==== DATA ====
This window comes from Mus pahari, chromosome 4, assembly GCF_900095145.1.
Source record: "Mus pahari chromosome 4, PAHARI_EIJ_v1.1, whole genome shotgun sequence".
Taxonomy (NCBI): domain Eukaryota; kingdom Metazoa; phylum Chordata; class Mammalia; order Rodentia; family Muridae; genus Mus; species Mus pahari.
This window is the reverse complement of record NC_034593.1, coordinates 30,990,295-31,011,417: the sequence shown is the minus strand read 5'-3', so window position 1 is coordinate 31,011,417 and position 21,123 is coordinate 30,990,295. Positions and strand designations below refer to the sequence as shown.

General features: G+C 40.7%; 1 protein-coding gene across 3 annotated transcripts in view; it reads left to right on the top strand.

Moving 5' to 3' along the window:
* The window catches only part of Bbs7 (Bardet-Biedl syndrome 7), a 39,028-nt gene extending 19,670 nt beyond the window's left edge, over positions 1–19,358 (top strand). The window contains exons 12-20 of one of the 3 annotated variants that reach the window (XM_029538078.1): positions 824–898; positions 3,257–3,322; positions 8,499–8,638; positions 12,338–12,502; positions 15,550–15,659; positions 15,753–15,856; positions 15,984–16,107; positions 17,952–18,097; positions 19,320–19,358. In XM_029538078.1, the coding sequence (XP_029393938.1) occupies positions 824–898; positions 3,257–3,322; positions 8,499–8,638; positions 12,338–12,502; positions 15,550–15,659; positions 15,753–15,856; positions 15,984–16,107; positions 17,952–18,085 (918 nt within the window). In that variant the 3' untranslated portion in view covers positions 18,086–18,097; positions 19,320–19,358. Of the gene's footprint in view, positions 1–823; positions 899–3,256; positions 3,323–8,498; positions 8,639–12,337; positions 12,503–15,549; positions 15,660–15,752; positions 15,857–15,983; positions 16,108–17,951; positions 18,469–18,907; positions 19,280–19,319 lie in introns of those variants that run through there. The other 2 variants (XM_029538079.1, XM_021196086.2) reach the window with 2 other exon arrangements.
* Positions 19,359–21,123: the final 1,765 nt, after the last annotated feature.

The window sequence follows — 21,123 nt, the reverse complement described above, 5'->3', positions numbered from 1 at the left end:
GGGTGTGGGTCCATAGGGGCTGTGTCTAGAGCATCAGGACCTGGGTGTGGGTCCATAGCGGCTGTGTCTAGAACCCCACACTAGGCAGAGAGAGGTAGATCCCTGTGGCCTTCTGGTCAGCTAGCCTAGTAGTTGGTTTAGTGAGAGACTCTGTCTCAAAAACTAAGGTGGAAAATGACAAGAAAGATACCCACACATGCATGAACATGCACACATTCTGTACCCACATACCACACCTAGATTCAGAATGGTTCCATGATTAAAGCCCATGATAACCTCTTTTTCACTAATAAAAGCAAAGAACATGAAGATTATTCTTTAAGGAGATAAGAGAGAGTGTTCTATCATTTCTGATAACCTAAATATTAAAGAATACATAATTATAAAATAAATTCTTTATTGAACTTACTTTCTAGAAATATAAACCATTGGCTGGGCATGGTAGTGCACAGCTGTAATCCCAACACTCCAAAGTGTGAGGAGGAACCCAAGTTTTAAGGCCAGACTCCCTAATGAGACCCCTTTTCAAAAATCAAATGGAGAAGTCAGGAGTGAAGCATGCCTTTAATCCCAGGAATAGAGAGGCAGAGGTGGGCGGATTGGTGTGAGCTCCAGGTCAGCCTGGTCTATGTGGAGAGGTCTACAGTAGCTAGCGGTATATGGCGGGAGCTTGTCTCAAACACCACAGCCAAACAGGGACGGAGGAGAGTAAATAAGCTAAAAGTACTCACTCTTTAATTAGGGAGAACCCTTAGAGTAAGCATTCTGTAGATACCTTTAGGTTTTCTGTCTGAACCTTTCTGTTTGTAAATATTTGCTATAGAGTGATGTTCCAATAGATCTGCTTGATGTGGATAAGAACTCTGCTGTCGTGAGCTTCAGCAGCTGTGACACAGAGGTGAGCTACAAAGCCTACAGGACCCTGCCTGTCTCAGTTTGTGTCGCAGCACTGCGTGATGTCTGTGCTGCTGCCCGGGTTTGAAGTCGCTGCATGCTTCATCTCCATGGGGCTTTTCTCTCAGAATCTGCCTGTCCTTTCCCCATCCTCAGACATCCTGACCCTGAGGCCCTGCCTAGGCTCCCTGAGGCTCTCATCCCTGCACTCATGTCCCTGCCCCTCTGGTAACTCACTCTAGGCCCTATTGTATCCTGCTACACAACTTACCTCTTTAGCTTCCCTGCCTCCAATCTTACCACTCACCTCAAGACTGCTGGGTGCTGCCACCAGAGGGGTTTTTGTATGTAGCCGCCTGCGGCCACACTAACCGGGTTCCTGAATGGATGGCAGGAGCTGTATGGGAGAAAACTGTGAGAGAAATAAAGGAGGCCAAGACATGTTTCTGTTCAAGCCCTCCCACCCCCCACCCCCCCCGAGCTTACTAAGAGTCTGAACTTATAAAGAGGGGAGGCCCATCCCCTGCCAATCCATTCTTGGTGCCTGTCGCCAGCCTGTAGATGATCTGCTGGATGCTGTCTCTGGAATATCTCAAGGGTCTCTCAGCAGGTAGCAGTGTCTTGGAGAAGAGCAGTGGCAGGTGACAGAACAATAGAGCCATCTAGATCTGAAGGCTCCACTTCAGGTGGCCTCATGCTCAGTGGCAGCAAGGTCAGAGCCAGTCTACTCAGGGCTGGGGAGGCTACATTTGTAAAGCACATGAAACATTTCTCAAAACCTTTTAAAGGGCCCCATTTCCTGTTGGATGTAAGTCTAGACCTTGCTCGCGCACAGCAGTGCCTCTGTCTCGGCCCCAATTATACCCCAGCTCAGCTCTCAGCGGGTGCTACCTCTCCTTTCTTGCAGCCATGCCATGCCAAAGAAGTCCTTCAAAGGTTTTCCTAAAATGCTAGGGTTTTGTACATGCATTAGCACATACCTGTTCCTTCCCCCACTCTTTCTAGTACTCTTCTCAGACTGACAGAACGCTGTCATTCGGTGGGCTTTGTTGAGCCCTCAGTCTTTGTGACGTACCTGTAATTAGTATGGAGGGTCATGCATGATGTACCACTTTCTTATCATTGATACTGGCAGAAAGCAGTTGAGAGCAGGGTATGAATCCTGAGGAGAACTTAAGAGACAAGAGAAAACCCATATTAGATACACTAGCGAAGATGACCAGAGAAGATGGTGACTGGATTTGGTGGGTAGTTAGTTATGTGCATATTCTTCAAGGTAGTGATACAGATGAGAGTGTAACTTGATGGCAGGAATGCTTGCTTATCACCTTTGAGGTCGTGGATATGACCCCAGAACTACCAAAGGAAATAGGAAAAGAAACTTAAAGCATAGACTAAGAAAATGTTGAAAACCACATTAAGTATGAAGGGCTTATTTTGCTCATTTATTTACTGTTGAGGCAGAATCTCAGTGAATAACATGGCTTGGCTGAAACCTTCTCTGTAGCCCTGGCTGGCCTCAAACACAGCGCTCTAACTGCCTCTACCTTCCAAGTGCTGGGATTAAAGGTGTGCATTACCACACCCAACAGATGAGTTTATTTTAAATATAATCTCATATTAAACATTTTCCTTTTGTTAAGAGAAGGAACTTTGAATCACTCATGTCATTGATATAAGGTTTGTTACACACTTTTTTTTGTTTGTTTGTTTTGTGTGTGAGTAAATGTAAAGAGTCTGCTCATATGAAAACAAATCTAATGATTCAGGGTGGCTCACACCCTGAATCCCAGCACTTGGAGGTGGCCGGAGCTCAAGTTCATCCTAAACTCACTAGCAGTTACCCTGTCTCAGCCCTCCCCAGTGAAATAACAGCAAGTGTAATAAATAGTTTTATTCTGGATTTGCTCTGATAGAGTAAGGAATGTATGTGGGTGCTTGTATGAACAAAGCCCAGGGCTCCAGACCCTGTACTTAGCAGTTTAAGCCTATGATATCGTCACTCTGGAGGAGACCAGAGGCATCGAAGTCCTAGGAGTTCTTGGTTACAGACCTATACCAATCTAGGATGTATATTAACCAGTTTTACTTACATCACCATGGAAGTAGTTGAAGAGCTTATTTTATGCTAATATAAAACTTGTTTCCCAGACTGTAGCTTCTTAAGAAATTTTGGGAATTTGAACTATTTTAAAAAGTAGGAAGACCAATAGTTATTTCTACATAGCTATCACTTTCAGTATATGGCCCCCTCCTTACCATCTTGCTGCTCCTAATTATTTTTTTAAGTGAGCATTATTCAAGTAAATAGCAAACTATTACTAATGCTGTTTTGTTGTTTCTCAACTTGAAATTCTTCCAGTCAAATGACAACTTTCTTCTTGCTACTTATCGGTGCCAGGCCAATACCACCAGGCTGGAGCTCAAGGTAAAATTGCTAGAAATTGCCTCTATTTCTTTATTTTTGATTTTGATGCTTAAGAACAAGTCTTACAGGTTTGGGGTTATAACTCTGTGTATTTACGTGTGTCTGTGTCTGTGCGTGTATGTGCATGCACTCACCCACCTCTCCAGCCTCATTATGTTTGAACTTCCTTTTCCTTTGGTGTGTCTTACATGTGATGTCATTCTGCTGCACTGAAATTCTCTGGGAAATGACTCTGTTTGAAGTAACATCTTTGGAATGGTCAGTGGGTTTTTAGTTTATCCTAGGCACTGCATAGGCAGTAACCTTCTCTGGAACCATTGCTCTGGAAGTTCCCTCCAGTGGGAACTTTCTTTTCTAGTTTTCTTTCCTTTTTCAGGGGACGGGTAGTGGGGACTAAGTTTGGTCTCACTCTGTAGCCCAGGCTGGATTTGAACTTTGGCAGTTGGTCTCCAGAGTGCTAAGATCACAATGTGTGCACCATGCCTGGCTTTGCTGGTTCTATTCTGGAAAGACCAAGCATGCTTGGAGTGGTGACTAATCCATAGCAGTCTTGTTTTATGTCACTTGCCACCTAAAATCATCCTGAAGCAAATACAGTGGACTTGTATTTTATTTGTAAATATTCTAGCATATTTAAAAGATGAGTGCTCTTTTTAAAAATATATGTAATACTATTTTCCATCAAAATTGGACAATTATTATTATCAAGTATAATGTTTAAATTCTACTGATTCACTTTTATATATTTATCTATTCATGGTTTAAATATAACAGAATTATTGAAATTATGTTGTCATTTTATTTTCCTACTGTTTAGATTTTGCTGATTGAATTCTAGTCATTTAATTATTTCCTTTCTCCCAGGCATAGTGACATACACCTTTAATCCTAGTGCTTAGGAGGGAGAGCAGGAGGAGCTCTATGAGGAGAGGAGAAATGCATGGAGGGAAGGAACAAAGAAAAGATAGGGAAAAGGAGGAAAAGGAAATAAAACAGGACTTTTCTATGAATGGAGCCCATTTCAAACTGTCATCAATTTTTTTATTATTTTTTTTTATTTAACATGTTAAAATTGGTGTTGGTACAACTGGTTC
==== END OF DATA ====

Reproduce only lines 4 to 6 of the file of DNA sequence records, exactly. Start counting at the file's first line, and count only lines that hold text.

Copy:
This window is the reverse complement of record NC_034593.1, coordinates 30,990,295-31,011,417: the sequence shown is the minus strand read 5'-3', so window position 1 is coordinate 31,011,417 and position 21,123 is coordinate 30,990,295. Positions and strand designations below refer to the sequence as shown.

General features: G+C 40.7%; 1 protein-coding gene across 3 annotated transcripts in view; it reads left to right on the top strand.

Moving 5' to 3' along the window: